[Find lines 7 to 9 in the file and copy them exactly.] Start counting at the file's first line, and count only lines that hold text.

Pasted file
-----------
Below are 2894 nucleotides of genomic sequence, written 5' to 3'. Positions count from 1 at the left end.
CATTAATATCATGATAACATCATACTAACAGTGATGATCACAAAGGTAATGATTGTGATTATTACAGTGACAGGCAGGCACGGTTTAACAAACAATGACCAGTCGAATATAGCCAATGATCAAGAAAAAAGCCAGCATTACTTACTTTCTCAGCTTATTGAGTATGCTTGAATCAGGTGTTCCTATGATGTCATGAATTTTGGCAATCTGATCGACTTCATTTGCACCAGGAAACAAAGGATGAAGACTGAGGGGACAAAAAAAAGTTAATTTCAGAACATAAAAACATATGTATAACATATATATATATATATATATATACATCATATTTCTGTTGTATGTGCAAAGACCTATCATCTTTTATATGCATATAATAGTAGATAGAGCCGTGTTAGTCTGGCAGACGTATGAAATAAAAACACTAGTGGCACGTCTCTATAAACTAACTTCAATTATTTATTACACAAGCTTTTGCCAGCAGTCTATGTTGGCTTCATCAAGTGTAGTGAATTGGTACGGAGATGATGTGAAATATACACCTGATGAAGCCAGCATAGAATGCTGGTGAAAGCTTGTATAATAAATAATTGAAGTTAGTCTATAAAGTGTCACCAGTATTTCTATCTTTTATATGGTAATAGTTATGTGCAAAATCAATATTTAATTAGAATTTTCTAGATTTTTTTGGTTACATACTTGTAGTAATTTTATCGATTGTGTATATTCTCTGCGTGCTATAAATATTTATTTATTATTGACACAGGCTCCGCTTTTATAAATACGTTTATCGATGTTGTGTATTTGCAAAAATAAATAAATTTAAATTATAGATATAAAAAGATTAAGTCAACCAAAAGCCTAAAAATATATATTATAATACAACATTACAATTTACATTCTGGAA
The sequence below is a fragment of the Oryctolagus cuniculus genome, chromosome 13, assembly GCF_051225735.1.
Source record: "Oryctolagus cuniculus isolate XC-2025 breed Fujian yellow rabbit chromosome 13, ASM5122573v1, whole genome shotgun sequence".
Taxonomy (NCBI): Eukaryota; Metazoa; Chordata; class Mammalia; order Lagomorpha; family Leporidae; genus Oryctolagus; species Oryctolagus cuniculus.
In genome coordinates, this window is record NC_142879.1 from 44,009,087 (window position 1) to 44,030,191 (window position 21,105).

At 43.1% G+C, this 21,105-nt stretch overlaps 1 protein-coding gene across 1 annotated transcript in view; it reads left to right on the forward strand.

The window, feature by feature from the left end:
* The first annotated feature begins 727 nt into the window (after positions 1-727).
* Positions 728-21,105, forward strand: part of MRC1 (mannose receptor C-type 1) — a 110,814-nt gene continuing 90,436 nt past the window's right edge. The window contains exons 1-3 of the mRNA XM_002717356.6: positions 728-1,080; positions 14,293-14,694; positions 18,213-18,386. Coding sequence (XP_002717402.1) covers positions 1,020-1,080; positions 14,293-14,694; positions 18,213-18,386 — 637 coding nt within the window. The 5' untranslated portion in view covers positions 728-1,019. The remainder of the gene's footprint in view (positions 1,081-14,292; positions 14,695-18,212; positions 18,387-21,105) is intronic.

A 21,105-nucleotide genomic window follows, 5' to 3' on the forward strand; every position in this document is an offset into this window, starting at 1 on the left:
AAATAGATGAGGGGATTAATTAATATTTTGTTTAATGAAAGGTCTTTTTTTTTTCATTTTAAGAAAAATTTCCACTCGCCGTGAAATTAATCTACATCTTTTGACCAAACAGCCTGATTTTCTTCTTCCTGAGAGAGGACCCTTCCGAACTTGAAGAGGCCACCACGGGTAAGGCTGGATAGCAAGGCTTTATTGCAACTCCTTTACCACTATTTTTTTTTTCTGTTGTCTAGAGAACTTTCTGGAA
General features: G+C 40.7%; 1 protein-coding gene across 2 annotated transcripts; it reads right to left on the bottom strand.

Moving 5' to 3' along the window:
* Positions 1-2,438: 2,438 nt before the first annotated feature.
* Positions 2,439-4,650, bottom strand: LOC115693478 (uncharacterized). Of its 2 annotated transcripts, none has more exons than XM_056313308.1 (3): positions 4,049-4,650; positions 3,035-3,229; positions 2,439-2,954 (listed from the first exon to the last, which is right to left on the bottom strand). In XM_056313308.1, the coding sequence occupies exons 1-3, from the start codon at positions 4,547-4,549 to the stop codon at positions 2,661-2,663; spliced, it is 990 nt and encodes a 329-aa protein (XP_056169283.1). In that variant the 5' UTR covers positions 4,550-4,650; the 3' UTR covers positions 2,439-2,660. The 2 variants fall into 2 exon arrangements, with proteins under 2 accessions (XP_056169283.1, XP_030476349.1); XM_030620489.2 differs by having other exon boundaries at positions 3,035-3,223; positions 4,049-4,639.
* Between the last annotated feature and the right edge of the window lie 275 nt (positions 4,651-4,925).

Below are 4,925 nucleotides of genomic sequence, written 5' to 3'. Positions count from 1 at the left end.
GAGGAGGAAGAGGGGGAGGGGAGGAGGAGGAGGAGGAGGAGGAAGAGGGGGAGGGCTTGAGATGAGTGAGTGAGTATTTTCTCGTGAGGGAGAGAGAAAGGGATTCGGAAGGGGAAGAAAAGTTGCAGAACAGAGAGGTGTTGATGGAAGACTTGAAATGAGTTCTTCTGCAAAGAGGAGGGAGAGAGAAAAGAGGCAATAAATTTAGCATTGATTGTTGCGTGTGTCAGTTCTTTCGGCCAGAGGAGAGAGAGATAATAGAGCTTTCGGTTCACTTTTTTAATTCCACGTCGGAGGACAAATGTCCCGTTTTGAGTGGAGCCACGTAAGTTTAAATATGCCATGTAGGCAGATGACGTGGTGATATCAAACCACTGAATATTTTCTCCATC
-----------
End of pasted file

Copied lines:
At 43.1% G+C, this 21,105-nt stretch overlaps 1 protein-coding gene across 1 annotated transcript in view; it reads left to right on the forward strand.

The window, feature by feature from the left end:
* The first annotated feature begins 727 nt into the window (after positions 1-727).